Eventually, we landed in a small New England town, Great Barrington. It is beautiful, surrounded by low wooded hills and set in a river valley that winds gently from Vermont down to Connecticut. Great Barrington seems to most people a perfect escape from the city, an ideal place to raise children. And we have a perfect life, with a Victorian house on the Hill, and a small business in a building on Main Street.

But my search for community has failed. Much as I love this place, I haven’t put down roots. I haven’t found the kindred spirits that would make this place come alive as a home. I look back to the decision to leave London and wonder how, after all these years, life could take me full circle: to wondering if I might – now, with an American husband – move back to the place I fled.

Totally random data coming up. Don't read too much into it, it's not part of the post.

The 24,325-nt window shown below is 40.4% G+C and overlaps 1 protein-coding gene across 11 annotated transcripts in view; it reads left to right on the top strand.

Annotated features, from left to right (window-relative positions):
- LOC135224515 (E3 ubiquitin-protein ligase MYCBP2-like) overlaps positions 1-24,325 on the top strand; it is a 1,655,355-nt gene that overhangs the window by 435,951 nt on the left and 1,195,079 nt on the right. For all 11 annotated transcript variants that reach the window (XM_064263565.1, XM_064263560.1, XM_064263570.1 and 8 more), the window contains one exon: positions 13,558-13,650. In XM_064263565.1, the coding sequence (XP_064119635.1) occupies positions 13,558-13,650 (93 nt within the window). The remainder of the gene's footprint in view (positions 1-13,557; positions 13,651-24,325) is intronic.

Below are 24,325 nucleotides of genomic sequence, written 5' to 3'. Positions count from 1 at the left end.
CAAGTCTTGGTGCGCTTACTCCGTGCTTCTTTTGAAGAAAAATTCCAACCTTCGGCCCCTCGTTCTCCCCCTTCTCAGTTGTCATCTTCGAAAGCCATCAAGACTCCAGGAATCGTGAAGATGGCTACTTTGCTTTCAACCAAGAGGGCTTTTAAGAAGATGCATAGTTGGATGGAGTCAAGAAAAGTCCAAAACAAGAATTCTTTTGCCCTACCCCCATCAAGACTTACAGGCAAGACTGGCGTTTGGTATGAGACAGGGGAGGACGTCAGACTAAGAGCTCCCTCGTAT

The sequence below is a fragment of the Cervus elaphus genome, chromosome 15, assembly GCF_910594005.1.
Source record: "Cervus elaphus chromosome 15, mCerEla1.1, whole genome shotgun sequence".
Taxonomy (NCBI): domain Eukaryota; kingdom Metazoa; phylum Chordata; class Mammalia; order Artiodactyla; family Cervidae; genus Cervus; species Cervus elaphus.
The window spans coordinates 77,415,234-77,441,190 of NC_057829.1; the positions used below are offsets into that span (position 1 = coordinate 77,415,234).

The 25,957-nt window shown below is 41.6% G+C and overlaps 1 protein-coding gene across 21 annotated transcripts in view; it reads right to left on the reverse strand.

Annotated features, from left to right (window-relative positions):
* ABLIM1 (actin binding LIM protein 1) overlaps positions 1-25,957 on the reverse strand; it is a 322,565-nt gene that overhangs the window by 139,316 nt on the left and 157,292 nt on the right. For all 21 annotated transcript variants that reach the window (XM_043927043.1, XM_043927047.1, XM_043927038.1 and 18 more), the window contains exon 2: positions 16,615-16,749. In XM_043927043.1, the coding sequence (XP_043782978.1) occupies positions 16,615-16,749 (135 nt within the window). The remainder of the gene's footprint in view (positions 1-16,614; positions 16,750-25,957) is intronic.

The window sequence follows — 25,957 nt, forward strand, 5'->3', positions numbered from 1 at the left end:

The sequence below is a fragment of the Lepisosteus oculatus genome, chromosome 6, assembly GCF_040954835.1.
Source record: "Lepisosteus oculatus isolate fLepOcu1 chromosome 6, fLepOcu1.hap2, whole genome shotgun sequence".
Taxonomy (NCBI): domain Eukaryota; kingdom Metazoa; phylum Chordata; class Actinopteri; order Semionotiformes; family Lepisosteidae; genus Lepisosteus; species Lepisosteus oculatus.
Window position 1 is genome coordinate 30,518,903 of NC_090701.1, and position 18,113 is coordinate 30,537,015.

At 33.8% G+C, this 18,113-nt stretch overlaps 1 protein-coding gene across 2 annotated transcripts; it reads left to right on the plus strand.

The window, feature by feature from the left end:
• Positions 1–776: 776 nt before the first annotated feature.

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8 Comments

  1. julie Bell 19 June, 2008 at 12:32 pm - Reply

    Just wanted to know if there was anybody out there that felt the same way as i do. I read your piece and found it interesting . I waas born and raised in London. would love to hear from somebody as homesick as I am.

  2. Ragnar 21 August, 2008 at 3:46 pm - Reply

    I sure am homesick for London or more specifically Islington. I had good reasons for leaving at the time, though sitting now in the snow in my place of birth, Reykjavik Iceland – I must admit that I miss the train delays, mob in the street, seeing something new, that hard nose capitalism, queuing, noise and obviously serene days in the park.

  3. Duncan Killin 27 November, 2008 at 5:15 am - Reply

    I too am homesick for London, co-incidentally Islington, now on the West Coast of Scotland, which is a stunning place, but quite simply I miss what I’m used to.